He describes his initial foray into TLFP as “... passive volunteerism” but tells me when the opportunity came for him to be part of TLFP officially, he jumped at the chance. “I’ve seen the organisation evolve since its inception in 2015, with a pilot programme with Jason’s Food Hall,” he recalls, pointing out that in the first two months of the trial, 1,800 kilogrammes of edible food were collected — roughly the equivalent of 3,000 meals!
“There were already a lot of charities serving the needy and the poor, but it was always the same concept of feeding,” he remarks. “Food banks weren’t common at that time. Of course, when Suzanne started this project, she referenced similar concepts that were successfully carried out in Europe like FareShare in the UK.”
Since its inception in 2015, TLFP’s programmes have grown to include redistributing quality surplus food from several supermarket chains and multinational food manufacturers — which would otherwise go to landfills — to PPR (People’s Housing Project) residents and approximately 50 vetted charities.
According to TLFP, in Malaysia, 99.7 per cent of children in low cost flats (PPR) live in relative poverty, whilst seven per cent live in absolute poverty, struggling to put one good meal on the table.
These children are part of the 7,500 families of a more than 45,000 population residing in low-cost flats (or PPRs). Malaysians of the lower-income B40 group in particular are exposed to the dangers of malnutrition, as their lesser household income means that they cannot always provide their families with adequate nutrition.
“Rescuing and distributing this food means our charities and PPR residents can redirect their limited resources to pay for other essentials like healthcare and education,” explains Syazwan, adding that through their programmes, TLFP hopes to make an enormous difference in Malaysia, both in terms of eliminating hunger while helping to protect our environment.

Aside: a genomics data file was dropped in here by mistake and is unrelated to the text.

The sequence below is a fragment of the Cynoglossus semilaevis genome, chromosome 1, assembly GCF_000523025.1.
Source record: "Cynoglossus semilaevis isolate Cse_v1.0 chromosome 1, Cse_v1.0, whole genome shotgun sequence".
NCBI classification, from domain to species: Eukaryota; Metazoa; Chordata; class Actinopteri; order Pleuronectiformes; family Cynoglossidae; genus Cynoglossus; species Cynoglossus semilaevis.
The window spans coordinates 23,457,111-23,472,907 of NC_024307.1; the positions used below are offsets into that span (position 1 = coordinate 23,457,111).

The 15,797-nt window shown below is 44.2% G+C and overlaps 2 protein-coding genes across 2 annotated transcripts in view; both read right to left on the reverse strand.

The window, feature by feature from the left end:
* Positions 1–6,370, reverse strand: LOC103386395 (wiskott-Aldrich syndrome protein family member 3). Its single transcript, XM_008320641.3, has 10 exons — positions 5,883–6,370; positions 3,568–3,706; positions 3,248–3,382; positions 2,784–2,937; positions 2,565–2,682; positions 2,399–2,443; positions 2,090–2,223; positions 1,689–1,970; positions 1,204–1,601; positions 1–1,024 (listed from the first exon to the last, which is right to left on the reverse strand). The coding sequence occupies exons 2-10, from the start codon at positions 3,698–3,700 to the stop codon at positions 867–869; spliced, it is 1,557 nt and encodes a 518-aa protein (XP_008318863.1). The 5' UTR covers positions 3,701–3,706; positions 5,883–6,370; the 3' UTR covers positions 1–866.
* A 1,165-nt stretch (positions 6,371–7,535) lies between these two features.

“I found the idea so simple really,” admits Syazwan. “I wondered why no one thought of it before.” Supermarkets throw away a lot of food nearing the expiry date. Most consumers, he points out, have no idea what expiration dates, sell-by dates, use-by dates, or best-by dates mean.
An initial challenge faced by TLFP was misconceptions about what constituted food waste and the quality of the surplus, but it has overcome that through awareness and education drives.
Consumers (and many sellers) wrongly assume that food is no longer good after these days. Instead, sell-by dates are guidelines for sellers to indicate peak freshness. Most foods are good long after the sell-by date.
Still, it wasn’t an insurmountable task to educate retailers here, he says, adding: “We had success stories from other parts of the world that practiced food redistribution to the less fortunate.”
For example, he shares that some countries are already trying to regulate food waste. France requires retailers to donate food that’s at risk of being thrown out but is still safe to eat. European Union lawmakers are pushing for binding targets to curb food waste by 50 per cent by 2030, echoing the United Nations development goal.
The proof that it works, he asserts, lies in the growth of TLFP over the past four years. “Suzanne began by collecting food in the trunk of her car, and redistributing what she collected to charities. Today, TLFP has three trucks, two warehouses and redistributes food to 56 charities, two PPRs and we give enough for 40,000 meals per week!” he says, pride lacing his voice.
How did TLFP grow so fast? I ask. “With a lot of support,” he replies, smiling. “Our pillar has always been our volunteers. We’re still a volunteer-based organisation with only three paid staff. Our volunteers work 9 to 5 daily.”
The volunteers handle everything from procurement, marketing and communications, legal and finance. “There’s a lot going on. A lot of organisation and hard work take place behind bringing retailers on board and connecting charities with the food,” shares Syazwan. “Are they paid anything at all?” I ask. “Not a cent!” he replies, adding enthusiastically: “Our volunteers are simply awesome!”